“Coach (Ben Howland) said he wants me to be ready to play 35 minutes a game this year,” Nelson said. “I know I’m going to have to be in great condition to be able to do that every game.”

Then, there’s Team Lank. Both 6-foot-9 and still quite gangly, sophomore forward Brendan Lane and redshirt freshman center Anthony Stover will be required to back up the post positions and bang around with the Pac-10’s big guys.

Lane actually gained weight this offseason, saying he’s added 20 pounds to get up to a slightly more robust 225, which will be necessary for him to contribute meaningful minutes.

Through the Bruins’ first 10 practices of the year, Howland has been emphasizing the transition game as a way for them to utilize their new slender identity.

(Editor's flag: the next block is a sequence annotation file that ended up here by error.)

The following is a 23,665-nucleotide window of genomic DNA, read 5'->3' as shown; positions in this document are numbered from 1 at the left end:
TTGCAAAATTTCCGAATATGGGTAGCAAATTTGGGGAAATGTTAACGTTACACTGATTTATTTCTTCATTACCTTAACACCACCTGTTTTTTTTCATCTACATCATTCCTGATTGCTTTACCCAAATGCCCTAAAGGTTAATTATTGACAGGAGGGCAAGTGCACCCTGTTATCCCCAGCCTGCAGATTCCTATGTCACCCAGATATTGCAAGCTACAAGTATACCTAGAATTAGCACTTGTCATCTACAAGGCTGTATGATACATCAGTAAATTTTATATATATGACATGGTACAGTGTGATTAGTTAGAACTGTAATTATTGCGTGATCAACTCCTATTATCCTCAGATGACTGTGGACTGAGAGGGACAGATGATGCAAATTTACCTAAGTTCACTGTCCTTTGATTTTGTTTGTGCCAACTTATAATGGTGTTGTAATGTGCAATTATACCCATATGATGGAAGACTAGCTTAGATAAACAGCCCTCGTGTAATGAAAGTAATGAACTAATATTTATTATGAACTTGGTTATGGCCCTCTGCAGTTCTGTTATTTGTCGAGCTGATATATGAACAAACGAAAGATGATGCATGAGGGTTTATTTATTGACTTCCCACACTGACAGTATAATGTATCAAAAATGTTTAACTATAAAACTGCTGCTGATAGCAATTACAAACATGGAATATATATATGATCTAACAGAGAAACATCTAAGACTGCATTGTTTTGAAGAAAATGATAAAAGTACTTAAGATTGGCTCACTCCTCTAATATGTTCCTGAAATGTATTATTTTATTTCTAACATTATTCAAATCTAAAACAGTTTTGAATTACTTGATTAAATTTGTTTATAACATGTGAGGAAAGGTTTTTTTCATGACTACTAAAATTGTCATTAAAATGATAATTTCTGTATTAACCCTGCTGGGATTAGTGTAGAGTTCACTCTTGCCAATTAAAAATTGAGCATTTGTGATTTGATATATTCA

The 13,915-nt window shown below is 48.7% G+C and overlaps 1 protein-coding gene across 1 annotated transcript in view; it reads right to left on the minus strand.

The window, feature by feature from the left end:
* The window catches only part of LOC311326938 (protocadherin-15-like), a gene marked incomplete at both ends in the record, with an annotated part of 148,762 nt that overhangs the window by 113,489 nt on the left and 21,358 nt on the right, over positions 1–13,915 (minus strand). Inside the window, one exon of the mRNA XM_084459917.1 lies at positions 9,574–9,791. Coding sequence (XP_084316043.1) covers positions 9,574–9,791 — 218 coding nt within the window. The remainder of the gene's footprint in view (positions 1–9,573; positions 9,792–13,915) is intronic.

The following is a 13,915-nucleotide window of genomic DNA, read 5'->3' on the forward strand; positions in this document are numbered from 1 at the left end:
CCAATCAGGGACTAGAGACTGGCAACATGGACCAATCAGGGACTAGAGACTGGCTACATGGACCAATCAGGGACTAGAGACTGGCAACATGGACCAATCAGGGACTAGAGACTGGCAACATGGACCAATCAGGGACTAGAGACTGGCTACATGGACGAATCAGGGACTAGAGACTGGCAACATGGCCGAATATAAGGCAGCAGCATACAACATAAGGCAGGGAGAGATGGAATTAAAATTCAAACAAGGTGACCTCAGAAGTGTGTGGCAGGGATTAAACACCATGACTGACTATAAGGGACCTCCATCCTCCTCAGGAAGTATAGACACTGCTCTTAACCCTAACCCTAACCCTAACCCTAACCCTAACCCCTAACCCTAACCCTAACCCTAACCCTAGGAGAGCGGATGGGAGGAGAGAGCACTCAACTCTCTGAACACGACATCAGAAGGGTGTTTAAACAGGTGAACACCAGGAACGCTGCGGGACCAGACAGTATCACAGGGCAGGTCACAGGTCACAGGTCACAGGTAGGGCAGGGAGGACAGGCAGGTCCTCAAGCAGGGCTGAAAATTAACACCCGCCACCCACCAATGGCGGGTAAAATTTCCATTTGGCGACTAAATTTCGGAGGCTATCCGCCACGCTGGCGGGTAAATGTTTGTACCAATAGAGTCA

“We’re not going to be a great rebounding team, but once we get (the ball) we’ve got to get out of there in a hurry,” Howland said.

The team is supposedly going back to the man-to-man defense that you all know and love here in Westwood. Honeycutt assured fans of why its returning.

“We’re all long and athletic, so we can defend real well,” he said.

But skinny is not only an anatomical distinction for this team. Even the roster is thin, with just 10 scholarship players suiting up, which has Howland stressing the importance of staying healthy and out of foul trouble.

That last bit is important for Josh Smith’s ears. The 305-pound freshman center isn’t exactly twiggy yet, but his much publicized efforts to get in shape will keep him on the floor, something Howland is banking on.

The eighth-year Bruin coach has not had total control over who is still left on his roster for this season. First, the NBA Draft took some pro bodies and then last year’s rash of departing transfers stole a healthy handful.